Charity

It has been a busy week. Governance Codes (Scotland and Ireland) as well as guidance for charities with investments have been launched. We will be blogging on these. But we have also been reading HMRC’s consultation on the taxation of trusts. We look here at one comment in that paper that applies to charities. We will be updating on the wider aspects of the consultation in a separate blog on our personal law blog stream.

In the consultation paper HMRC says:-

There are many circumstances throughout UK society in which trusts play a valuable role… Many charities are set up in the form of a trust, ensuring that funds and property can be protected and utilised for the benefit of a good cause.

The part in bold has historical truth. But for new Scottish charities, trusts are heading towards sharing characteristics with the dodo and, as have we blogged on before, Pluto (the former planet and now dwarf planet). Extinct (just about) and downgraded (probably should be).

We compile statistics each month on new charity legal vehicle choice. Here is a stark image of the ‘unpopularity’ of trusts. Of the 200 or so charities set up in the period 1 August to 31 October only 10 were trusts (and some might have been existing English trusts dual registering).

We struggle to see any advantage in selecting a trust as the preferred legal vehicle for a new charity. There are also a significant number of existing trusts ‘converting’ to incorporated status (usually to become Scottish Charitable Incorporated Organisations (aka SCIOs)). Existing trusts should at least consider escaping the trust regime and becoming e.g. a SCIO.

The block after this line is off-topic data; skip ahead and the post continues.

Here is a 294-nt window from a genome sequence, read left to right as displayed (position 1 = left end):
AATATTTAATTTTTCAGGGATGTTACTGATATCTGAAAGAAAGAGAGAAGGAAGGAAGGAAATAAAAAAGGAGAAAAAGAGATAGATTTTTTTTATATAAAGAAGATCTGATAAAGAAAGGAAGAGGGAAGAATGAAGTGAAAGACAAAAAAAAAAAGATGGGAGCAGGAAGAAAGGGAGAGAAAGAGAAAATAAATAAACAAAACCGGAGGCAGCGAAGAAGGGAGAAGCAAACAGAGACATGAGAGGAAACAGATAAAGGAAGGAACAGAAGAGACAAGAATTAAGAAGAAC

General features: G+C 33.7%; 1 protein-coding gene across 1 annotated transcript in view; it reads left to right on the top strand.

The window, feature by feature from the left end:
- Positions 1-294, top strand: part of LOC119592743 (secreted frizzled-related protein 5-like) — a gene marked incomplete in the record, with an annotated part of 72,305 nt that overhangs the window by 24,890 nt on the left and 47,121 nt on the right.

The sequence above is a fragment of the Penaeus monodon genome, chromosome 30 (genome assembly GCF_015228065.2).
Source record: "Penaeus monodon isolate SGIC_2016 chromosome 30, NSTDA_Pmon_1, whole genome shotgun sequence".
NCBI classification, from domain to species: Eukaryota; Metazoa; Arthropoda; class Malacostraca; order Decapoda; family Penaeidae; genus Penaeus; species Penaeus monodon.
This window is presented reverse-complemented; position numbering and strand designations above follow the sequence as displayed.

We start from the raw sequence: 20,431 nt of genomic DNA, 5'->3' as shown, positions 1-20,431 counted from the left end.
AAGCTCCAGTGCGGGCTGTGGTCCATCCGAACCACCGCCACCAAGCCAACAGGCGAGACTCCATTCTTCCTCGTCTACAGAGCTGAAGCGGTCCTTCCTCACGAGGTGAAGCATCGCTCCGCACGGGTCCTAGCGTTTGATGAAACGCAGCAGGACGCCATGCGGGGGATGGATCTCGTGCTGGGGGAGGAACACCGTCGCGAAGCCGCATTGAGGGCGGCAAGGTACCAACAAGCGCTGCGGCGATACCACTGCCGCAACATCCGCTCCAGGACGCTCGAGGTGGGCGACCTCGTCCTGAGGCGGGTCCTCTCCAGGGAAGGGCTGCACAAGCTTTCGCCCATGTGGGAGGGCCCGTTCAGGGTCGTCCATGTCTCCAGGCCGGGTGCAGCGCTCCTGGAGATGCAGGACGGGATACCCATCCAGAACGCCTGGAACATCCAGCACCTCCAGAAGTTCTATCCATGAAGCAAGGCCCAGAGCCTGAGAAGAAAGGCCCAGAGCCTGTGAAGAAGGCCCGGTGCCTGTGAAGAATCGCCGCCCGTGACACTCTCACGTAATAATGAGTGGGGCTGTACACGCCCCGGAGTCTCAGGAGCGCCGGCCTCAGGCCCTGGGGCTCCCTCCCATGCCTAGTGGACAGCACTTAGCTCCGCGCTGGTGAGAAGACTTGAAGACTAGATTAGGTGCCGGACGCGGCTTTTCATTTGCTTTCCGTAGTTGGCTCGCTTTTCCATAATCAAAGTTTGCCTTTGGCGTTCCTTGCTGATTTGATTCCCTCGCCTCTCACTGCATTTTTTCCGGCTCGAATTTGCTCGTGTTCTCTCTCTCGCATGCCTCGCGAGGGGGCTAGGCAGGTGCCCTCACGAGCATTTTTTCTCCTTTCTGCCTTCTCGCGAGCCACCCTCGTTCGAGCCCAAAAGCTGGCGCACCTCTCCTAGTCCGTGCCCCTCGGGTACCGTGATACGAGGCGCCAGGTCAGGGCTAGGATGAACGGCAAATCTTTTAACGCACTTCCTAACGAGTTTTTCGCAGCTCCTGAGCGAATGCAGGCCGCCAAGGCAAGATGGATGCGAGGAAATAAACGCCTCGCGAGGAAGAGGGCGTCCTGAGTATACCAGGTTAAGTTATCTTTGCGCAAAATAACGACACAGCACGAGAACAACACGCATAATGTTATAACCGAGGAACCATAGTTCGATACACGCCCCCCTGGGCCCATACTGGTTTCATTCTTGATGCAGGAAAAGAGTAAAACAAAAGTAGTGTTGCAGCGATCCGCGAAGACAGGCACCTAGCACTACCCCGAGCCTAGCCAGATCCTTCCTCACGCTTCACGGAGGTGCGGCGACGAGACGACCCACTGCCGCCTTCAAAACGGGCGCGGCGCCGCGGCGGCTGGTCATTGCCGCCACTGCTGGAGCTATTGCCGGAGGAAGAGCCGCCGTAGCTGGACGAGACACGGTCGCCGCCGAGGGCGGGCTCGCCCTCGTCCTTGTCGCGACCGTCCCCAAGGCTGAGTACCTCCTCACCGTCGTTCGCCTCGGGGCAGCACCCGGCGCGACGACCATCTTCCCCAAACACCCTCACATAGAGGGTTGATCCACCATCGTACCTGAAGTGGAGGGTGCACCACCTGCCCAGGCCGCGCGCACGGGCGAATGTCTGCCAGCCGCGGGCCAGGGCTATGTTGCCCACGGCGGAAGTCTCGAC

This blog was written by Alan Eccles     alan.eccles@brodies.com     @BCharitable

Brodies charities team is top (band 1) ranked in independent legal directory Legal500 and singled out in Chambers High Net Worth as “renowned for charity law”.

P.S. Trusts can be great in other (non-charities) situations where individuals, a family business or family wealth need protection or retained within the control of a family. The benefits of a trust have (despite what some might think) little, if anything at all, to do with tax. Trusts are about careful stewardship.

Alan Eccles

Partner at Brodies LLP
Alan is a Partner specialising in private client (succession, incapacity and asset protection) matters as well as the charities, third and impact sectors.
Alan Eccles